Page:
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the procession of hunting coats went forth
across the lawn. Until at last Sir Harry
began to "break up," and in spite of a
gallant struggle, friends and neighbours told
each other that "the old man was going
fast." One morning he did go. There
was the grandest funeral known in the
county for a century, and the company
were entertained by the reading of the
will, there being much curiosity as to who
would be "remembered" in legacy shape,
many sporting friends, who had ridden well
to his hounds, and drank most bottles of
his port, feeling they had heavy claims
on him. The estate, being settled, would of
course go to his only near relation. But the
will was, of course, the usual succession of
surprises and disappointment; the sporting
and convivial friends were passed over;
keepers, huntsmen, old butlers, house-
keepers, and the like, were all taken care
of with substantial annuities ; and Leadersfort,
the great estate, with its rental, farms,
rivers, demesne, its herds and flocks, had
been, by a solemn document, "cut off,"
diverted from the Indian brother, and was
left to some obscure people, distantly
related, if related at all, of another name, and
who had never been seen in Tilston.

This event took place a couple of years
or so before the commencement of this
narrative. The surprise, excitement, and
speculation over the county and in the
county town were of the wildest sort. A
new king or queen, a new ministry, were
but of feeble interest compared to this.
These lucky people proved to be some
Smithsons, of London, he, a struggling
barrister, without any ability, and with no
practice, who lived in a suburban house,
comparatively as little as his practice. He
was a small, shy man, in society a "mere
cipher," delighting in the profession, and
sitting all day in court, noting and listening
to cases. To him the Attorney-General
was a more tremendous potentate than the
Emperor of France. His household, and he
himself, were ruled by his second wife, a
very plain lady, who took such a position
among the suburban circle, and was so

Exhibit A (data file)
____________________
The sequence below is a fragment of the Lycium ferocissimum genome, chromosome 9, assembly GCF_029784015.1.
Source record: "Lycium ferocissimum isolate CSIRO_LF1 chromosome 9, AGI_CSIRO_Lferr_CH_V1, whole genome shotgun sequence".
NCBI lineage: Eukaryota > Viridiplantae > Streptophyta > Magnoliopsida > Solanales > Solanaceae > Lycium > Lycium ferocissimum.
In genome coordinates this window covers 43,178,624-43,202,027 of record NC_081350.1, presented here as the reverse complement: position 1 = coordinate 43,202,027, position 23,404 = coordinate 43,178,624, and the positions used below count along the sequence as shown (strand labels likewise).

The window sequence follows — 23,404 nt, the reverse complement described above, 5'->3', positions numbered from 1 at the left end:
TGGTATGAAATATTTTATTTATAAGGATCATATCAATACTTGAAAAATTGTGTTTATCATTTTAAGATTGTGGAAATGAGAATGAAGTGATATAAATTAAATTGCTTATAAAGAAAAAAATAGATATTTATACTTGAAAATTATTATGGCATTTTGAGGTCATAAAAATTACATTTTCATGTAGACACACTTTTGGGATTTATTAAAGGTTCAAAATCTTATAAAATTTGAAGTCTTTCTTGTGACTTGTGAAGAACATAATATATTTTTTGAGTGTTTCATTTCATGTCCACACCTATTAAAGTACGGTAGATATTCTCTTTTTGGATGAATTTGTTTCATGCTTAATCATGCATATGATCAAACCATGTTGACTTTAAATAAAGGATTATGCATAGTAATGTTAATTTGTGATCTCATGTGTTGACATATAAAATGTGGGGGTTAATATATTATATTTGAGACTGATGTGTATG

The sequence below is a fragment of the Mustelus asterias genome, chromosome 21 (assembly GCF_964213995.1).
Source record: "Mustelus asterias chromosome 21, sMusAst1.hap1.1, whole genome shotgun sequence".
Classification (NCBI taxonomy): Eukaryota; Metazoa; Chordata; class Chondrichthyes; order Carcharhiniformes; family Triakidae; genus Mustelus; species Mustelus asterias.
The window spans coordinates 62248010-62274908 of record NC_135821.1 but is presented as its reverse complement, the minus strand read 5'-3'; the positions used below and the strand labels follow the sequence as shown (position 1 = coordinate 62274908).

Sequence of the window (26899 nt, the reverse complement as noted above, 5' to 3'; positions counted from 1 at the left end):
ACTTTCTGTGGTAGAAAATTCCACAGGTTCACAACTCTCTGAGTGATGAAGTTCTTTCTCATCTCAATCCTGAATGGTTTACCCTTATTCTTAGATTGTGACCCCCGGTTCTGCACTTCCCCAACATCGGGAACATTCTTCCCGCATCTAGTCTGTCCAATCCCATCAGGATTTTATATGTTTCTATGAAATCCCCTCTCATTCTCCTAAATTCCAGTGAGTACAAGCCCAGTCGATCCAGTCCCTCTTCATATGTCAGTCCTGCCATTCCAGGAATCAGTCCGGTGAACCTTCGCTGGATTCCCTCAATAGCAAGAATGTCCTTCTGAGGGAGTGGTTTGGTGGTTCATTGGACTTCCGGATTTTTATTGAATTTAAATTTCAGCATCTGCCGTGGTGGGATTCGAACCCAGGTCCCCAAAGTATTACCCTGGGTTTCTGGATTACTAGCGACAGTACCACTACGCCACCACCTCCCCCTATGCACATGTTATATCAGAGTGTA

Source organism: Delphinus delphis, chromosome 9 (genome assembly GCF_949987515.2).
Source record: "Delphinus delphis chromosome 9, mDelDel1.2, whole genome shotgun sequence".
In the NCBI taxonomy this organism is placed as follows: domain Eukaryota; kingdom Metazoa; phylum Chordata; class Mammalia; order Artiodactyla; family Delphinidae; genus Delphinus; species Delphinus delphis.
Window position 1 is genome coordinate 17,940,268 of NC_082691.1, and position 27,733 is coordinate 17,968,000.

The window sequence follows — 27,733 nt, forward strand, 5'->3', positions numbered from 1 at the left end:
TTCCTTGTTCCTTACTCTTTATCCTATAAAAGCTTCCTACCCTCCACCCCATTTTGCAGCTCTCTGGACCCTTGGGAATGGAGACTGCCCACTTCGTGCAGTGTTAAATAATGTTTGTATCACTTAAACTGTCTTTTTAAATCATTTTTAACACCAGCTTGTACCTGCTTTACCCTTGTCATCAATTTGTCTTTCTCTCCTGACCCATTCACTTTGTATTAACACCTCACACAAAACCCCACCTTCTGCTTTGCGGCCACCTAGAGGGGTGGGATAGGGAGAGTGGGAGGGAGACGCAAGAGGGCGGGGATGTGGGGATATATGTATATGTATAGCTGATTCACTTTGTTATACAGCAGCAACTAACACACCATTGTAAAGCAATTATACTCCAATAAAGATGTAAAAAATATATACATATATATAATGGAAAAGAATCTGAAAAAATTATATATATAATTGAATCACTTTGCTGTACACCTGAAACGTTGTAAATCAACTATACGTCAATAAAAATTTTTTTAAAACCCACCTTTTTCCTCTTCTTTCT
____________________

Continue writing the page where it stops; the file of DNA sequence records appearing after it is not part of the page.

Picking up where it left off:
ambitious in her designs, as to make people
wonder why she had chosen a poor lawyer
without practice, who was, besides, encumbered
with a grown-up son and daughter.
This odd marriage took place about four
or five years before the death of the squire,
and perplexed speculators, looking back,
thought it not improbable that she had
"played" this marriage, on the chance
of some such splendid card turning up.
And when it came out, to make their good
fortune more unaccountable, that they had
declined an offer of assistance from the
old man, who said bluntly he didn't want
any connexion of his to be in a starving
way, and they had sent back his
remittance, and had hardly ever written
to him, or troubled him in any way, more
far-sighted people began to see in this
an actual reason for the arrangement of
the will. It was a very deep game indeed,
and Lydia Morrisona doctor's daughter,
ugly, dull, and only furnished, like one of
Churchill's heroes,
        With that low cunning which in fools supplies,
        And amply too, the place of being wise,
found on one glorious and ecstatic morning,
when the attorney arrived at her little
house, that her bold play had won. Smithson,
the good-natured, mouse-like little
barrister, was neither discomposed nor excited
by this change of fortune; he was indeed
rather troubled at having to give up
"his circuit," and the pleasant bar mess
and stories, and the sitting in court and
listening to cases. He said to a congratulating
friend that it was a great responsibility,
and that he was afraid of it, but
supposed that Mrs. Smithson would carry
it on very well.

By-and-bye some of the people at Tilston
reported having seen this little shy
and insignificant man hanging about the
noble place in a sort of hesitating way, as
if not quite sure that he was not trespassing.
There was almost a ludicrous want of
harmony between this humble object and the
swelling and spreading demesne, the great
old trees, the fine oak hall and spacious
corridors, which were to have this new
master. The steward, keepers, and other
retainers, with whom he had interviews,
said to each other, "that was a queer shy
little body," and pleasantly foresaw easy
times. The clergyman of the place saw at
once that he could patronise and direct him
with great profit. But no one had seen
Mrs. Smithson as yet.

Certain steps were being taken with all
speed. Pursuant to the testamentary directions,
a royal licence had been obtained,
and it was known that there was no longer a
Mr. and Mrs. Smithson, but Thomas Leader,
Esq., of Leadersfort, and Mrs. Leader.
There was also Cecil Leader, Esq., son
and heir, who had now obtained a
commission in a dragoon regiment, his eager
wish. There was Miss Mary Leader, some
sixteen years of age; and there was Randall
Morrison, Esq., Mrs. Leader's brother, on